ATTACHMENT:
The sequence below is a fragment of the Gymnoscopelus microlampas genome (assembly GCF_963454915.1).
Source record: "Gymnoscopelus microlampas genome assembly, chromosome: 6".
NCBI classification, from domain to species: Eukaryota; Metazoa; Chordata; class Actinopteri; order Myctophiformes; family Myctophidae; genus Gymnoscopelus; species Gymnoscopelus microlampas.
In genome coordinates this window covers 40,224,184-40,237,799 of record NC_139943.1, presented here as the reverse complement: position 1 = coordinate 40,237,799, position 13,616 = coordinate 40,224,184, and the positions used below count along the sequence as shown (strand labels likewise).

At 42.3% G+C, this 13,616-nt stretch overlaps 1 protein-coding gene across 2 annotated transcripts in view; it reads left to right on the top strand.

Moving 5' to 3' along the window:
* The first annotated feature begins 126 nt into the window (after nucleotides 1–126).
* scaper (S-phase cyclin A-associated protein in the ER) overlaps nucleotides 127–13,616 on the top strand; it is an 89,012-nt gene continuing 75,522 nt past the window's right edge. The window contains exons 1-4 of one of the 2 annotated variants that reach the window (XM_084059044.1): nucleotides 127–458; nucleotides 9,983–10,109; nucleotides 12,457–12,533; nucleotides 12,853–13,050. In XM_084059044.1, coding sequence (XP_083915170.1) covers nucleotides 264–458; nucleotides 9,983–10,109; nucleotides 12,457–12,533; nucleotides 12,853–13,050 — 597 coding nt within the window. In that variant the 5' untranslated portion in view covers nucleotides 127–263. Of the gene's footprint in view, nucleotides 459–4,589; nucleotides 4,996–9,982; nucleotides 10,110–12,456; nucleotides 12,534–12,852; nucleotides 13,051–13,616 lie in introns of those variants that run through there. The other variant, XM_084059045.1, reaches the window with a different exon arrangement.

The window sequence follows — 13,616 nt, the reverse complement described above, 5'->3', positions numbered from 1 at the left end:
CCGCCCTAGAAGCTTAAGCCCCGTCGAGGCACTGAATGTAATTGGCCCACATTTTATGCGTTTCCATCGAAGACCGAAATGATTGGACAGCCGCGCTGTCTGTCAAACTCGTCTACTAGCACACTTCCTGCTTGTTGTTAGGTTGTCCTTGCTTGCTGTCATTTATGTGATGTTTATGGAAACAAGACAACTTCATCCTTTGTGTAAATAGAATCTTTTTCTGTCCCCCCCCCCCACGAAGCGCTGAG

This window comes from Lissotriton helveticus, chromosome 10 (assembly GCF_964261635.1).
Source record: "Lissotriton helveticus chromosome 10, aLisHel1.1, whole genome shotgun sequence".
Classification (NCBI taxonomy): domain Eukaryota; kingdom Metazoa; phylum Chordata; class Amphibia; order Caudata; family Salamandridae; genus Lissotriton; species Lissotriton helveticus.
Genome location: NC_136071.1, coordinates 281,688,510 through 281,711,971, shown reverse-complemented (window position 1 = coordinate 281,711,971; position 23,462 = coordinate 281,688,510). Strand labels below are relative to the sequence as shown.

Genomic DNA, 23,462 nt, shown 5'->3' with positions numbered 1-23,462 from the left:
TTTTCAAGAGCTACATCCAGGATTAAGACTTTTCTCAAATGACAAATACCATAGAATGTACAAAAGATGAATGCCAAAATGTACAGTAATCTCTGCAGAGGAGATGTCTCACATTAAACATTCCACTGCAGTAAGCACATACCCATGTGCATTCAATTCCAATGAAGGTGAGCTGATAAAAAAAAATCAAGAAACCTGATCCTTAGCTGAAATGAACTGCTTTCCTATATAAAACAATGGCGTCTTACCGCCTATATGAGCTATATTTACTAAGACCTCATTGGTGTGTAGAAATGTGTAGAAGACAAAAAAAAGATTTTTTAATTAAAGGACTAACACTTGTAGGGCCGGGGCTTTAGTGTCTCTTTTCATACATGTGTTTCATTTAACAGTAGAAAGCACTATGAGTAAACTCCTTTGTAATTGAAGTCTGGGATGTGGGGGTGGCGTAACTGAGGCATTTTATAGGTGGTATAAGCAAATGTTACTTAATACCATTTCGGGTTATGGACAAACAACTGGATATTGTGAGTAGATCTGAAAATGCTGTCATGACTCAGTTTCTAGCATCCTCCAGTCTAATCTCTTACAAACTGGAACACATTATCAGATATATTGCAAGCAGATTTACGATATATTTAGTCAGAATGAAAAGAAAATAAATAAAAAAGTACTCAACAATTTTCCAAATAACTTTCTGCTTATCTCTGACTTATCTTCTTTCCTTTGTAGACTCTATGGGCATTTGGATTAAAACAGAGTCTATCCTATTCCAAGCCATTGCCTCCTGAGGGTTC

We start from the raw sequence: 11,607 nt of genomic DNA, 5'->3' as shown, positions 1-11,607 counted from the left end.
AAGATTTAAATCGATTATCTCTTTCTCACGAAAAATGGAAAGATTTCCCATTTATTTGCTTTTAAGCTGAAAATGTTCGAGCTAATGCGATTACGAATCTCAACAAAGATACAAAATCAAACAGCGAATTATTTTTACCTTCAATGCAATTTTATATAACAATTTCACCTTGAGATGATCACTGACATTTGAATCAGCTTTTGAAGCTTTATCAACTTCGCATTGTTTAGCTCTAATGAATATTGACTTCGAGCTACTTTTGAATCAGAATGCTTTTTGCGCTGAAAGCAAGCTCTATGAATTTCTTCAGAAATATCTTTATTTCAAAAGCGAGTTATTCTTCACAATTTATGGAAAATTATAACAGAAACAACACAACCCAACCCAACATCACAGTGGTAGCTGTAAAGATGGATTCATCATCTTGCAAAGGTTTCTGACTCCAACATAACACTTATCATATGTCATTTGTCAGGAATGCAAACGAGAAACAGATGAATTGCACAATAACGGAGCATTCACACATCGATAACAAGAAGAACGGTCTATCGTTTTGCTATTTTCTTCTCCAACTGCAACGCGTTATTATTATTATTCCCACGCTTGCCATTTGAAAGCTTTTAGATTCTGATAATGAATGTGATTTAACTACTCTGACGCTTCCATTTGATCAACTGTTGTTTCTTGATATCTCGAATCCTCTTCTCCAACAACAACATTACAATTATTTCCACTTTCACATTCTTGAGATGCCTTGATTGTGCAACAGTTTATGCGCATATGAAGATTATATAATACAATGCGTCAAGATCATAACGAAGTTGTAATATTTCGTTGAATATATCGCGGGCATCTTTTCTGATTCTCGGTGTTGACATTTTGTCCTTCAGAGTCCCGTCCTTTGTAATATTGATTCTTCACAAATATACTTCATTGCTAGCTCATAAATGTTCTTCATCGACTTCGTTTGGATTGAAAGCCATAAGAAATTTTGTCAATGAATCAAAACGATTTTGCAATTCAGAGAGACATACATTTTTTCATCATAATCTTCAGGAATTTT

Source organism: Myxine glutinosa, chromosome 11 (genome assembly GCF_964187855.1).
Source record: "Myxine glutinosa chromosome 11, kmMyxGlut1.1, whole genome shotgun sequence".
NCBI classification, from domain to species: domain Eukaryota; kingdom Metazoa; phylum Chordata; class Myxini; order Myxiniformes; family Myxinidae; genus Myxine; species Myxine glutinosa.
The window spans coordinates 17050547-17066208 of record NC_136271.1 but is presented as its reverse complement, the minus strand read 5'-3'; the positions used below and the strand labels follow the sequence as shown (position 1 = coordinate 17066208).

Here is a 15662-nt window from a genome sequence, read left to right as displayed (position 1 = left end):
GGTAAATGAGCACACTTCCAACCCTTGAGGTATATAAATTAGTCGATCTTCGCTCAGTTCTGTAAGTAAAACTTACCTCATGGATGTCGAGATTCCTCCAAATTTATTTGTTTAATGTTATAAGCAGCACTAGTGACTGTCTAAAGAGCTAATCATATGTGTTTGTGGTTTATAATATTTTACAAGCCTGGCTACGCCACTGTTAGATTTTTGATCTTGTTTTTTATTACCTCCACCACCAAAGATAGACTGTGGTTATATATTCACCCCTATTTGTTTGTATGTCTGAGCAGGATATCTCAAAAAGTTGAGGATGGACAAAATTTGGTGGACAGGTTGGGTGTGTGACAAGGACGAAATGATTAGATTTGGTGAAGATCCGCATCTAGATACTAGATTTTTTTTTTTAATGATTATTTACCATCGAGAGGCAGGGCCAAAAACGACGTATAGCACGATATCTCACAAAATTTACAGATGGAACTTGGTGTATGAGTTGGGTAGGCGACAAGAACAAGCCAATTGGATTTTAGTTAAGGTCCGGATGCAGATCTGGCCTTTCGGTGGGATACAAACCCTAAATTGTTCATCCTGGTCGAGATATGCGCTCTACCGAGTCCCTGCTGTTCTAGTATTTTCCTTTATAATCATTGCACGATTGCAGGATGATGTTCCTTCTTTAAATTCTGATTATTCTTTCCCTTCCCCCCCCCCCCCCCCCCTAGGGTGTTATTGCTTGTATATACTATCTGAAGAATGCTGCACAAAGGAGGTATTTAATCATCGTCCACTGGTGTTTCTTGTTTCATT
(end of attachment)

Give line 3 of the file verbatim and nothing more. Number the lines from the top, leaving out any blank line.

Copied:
NCBI classification, from domain to species: Eukaryota; Metazoa; Chordata; class Actinopteri; order Myctophiformes; family Myctophidae; genus Gymnoscopelus; species Gymnoscopelus microlampas.